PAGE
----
All photos by Audrey Hall
When snow flies in mountain resort towns, can guests be far behind? Combining tiny-house charm with the promise of privacy, JLF Architects guest houses answer the call for more space for family and friends in busy ski and summer seasons. And when guests aren’t around, they can double as satellite offices – or just serene escapes from main-house hubbub. Following the historic precedent of farms and ranches evolving over time, adding structures as needed, these diminutive dwellings also fit JLF Architects’ site-sensitive aesthetic, keeping a low-profile while embracing regional heritage.
For the Jackson Hole Indian Springs house, JLF found inspiration in 18th-century stone barns, deftly combining rustic romance with contemporary elements. The stacked stone guest cottage above appears separate from the main house but is actually connected via an underground hallway that saves guests from a tromp through deep winter snow. The reclaimed timber entrance, Old-World door design and character-rich salvage-wood ceiling in the tranquil guest bedroom continue the historical material palette, while plaster walls and oversize windows keep the interior light, modern and focused on remarkable mountain views.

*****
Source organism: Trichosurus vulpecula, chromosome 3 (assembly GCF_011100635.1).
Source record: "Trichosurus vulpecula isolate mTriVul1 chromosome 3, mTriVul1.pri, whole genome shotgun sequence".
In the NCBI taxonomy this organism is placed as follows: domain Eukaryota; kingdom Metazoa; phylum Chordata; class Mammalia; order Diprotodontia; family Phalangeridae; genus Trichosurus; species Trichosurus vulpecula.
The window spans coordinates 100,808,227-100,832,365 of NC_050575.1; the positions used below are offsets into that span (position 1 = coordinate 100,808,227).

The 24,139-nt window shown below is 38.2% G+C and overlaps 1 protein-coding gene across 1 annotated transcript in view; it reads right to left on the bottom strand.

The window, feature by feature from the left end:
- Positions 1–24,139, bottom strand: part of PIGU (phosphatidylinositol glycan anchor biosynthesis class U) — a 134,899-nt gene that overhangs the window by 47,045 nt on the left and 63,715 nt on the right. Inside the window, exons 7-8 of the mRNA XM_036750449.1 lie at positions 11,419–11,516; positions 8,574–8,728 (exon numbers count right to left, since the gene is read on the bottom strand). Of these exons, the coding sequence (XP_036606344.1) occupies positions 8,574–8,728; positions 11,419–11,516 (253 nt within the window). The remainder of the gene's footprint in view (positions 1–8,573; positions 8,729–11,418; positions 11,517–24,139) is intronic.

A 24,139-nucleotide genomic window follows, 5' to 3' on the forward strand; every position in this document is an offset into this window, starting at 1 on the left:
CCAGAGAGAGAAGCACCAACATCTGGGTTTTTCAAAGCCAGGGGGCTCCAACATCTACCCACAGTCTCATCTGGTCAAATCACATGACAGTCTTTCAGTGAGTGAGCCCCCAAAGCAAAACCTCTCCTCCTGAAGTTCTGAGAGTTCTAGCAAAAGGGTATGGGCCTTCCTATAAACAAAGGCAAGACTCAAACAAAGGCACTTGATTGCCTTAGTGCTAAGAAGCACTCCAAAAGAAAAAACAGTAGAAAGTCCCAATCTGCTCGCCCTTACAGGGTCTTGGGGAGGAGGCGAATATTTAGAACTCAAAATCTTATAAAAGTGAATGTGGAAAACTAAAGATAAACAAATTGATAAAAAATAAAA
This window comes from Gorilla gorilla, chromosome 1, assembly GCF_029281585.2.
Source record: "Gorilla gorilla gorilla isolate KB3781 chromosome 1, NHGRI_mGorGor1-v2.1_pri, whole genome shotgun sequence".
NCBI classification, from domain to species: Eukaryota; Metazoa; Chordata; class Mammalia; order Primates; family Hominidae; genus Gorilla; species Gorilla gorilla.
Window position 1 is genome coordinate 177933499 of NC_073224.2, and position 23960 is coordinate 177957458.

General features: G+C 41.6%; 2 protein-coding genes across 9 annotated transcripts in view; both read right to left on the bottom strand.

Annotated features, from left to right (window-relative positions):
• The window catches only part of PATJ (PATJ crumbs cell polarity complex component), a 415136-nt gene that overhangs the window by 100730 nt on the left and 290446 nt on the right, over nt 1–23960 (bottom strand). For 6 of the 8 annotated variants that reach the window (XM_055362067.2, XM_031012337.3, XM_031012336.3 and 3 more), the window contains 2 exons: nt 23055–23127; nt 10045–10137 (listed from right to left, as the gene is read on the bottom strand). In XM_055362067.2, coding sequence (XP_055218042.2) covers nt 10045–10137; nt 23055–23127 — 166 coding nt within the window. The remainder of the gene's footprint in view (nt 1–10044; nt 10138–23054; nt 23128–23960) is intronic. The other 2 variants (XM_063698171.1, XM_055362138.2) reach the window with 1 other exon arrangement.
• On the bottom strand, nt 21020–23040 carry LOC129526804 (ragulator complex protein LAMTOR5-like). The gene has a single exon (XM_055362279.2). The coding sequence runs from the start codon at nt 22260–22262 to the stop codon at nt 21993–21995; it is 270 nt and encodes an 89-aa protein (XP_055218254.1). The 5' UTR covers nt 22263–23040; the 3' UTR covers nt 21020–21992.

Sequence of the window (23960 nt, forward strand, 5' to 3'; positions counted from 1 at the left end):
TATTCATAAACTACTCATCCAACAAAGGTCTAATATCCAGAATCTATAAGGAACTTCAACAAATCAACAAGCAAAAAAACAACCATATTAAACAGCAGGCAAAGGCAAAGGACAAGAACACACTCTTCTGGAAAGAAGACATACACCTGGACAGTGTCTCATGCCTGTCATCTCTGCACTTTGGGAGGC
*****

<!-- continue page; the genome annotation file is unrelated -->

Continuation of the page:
In crafting guest quarters, JLF considers landscape and function for optimal siting that offers guests remote cabin-in-the-woods cachet just a stone’s throw from main-house convenience. With its peaked ceilings, thick stone walls and vertically applied reclaimed wood, the Jackson Hole guest house above captures the French Country farmhouse vibe of the property’s Refined Alpine main house. Inside, the living room is a mini version of the house’s dramatic great room, its arched door, multi-paned window and stonework heightening its European cottage sensibility.
Another approach to the separate guest space, garage-and-apartment combos can also provide a longer-term living option for anyone from adult children to an on-site caretaker. When designing this Gallatin Valley house near Bozeman, JLF Architects used the picturesque valley’s iconic barn form to house the garage, fitting an apartment into the upper “hayloft” space. To enhance the regional appeal of the structure, connected to the main house via an airy glass-walled passage, antique faded red boards were thoughtfully placed for the appearance of a building that has aged naturally over the past century.
In Wilson Wyoming, JLF Architects created another garage guest quarters, recycling and reimagining weathered wood into a new type of barn that feels at once novel yet familiar. The open-plan interior layers rugged and refined textures to create elevated rustic comfort, while the siting of the structure, tucked into its wooded setting, offers the magical whimsy of a childhood treehouse.